A bit of airborne controversy erupted near Toronto Tuesday amid claims local “spies” had flown a drone over the Honduras national soccer team’s training session ahead of its World Cup qualifier against Canada.
“Sophisticated, high-range drone” looked off-the-shelf
Honduras coach Fabián Coito halted the practice after an uncrewed aerial vehicle (UAV) was spotted hovering high above the pitch. That sparked fears that proxy spies for home team Canada had deployed the drone to gather intelligence on their rivals – and thus gain an unfair advantage – for Thursday’s World Cup soccer qualifier. Coito pulled the squad until his staff was sure the craft had buzzed off, but the episode did not end there.
Honduran paper Diez noted somewhat darkly that a “sophisticated, high-range drone flew over Honduras’ training,” making the craft sound like something that had strayed off-course from duty in Afghanistan ready to blast someone. Reporter Carlos Ordóñez added in a Twitter post that “spies are being reported,” and stressed the team’s “unease over what is obviously an act of espionage around the preparation work prior to the game Thursday.”
Canada’s skipper, John Herdman, played the cloak-and-dagger allegation down, saying it was more likely the result of a drone-owning soccer fan wanting an exclusive peek at a top squad
“I imagine that there’s probably a lot of people in Canada that fly drones,” said Herdman. “And when a big team like Honduras turn up, I’m sure people are probably interested in what they’re doing when they come into our country.”
Still, Herdman did not ridicule the notion of the craft being deployed to spy on opponents.
“We won’t be heading into people’s countries too early because… with drones these days people can obviously capture footage,” he admitted. “You’ve got to be really careful.”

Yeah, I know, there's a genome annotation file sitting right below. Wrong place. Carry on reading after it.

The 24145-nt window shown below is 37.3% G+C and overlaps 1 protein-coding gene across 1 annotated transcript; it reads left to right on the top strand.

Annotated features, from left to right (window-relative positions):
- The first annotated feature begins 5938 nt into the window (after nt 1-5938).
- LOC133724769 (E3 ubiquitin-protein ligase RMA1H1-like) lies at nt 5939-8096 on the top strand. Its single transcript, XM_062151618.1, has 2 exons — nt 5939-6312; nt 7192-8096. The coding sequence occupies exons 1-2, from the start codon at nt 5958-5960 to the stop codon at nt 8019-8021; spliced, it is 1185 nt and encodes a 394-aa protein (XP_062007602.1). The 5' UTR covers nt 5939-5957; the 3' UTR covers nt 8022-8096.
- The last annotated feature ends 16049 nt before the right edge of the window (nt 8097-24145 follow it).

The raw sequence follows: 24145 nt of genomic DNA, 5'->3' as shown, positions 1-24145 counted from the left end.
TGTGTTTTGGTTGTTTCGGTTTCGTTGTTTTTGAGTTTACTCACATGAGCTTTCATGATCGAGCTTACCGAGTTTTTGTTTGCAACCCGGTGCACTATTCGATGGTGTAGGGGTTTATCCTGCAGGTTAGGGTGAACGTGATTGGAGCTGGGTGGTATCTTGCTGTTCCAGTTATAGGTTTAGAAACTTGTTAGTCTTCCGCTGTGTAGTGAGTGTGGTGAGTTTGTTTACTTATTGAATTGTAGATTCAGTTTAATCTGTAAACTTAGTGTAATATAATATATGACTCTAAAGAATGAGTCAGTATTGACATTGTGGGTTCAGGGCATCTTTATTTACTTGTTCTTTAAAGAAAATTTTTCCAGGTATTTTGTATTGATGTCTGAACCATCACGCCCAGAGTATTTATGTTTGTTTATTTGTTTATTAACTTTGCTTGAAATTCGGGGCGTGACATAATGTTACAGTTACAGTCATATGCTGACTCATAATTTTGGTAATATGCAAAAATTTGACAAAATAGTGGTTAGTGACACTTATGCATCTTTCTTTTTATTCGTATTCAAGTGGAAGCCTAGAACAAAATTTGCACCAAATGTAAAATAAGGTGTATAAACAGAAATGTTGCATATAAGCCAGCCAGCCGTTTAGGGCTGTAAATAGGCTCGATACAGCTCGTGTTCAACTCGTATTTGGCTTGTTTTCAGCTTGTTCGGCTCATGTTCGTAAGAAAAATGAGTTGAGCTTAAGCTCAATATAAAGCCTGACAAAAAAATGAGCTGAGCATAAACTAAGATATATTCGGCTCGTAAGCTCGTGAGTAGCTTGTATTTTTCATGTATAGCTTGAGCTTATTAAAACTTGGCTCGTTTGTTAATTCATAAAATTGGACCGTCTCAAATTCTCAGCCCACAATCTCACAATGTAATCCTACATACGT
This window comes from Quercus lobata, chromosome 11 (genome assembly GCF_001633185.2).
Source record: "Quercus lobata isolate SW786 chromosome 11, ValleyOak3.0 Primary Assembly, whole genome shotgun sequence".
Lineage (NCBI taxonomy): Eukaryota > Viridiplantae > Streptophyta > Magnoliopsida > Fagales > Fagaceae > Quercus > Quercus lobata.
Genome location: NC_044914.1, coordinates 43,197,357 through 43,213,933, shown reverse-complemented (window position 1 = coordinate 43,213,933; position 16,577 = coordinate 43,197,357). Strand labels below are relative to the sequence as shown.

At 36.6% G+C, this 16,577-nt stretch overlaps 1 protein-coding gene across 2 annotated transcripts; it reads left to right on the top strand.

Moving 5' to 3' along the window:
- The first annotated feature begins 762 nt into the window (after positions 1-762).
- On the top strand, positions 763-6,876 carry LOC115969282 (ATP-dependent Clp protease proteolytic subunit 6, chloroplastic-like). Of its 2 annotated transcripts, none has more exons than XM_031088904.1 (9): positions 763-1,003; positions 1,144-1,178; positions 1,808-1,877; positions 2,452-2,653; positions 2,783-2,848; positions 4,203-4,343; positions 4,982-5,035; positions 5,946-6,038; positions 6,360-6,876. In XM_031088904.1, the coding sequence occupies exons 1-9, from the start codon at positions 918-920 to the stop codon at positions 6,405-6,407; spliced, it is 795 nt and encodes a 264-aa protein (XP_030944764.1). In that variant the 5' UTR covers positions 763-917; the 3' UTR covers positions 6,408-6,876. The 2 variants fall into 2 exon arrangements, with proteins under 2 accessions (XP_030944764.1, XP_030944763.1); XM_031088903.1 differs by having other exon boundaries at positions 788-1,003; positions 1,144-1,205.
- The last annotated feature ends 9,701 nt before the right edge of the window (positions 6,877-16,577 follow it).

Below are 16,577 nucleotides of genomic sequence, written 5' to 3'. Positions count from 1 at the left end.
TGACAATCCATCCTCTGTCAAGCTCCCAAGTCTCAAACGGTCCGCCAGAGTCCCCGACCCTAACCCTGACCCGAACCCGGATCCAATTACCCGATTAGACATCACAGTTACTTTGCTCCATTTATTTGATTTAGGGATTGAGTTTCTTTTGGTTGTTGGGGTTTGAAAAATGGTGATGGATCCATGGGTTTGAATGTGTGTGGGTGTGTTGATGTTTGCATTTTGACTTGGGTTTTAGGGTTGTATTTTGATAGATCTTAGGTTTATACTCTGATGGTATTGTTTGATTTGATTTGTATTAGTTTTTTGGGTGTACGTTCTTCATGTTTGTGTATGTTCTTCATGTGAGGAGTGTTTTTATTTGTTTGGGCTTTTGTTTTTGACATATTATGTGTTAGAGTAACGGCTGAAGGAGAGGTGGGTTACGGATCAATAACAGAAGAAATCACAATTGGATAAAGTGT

Drones increasingly used in soccer – including as spies
Indeed, UAV are not a rarity in top-flight soccer – with Honduras, ironically, often quite close to the suspicious buzzing.
In 2014, French coaches demanded an investigation into a craft that hovered over the team’s World Cup training camp in Brazil – its gaze fixed steadily on its next opponent, Honduras. In 2017, Honduras recycled that claim, charging Australia with aerial spying ahead of their looming World Cup qualifier. Last June, meanwhile, Chilean staff members took out a drone they accused arch-rival Argentina of flying to spy on a pre-match workout, crashing it with a craft of their own.
The vehicles are also increasingly used in pro play. In 2018, German club Werder Bremen admitted to deploying drones as spies to shoot video of rival soccer club Hoffenheim’s training sessions. In decidedly a less underhanded way, AS Roma coach José Mourihno said in July he’d joined peers on other teams using UAV to film workouts for instruction purposes.
And to wrap up this drones-in-soccer round-up, Wednesday night’s kickoff in the Austria-Moldova World Cup qualifier was delayed nearly a half hour when the referee spotted a drone flying in the stadium above the pitch, and pulled everyone off. The match finally began, according to reports, when the pilot was identified and – along with his drone – shown a yellow card for his actions.
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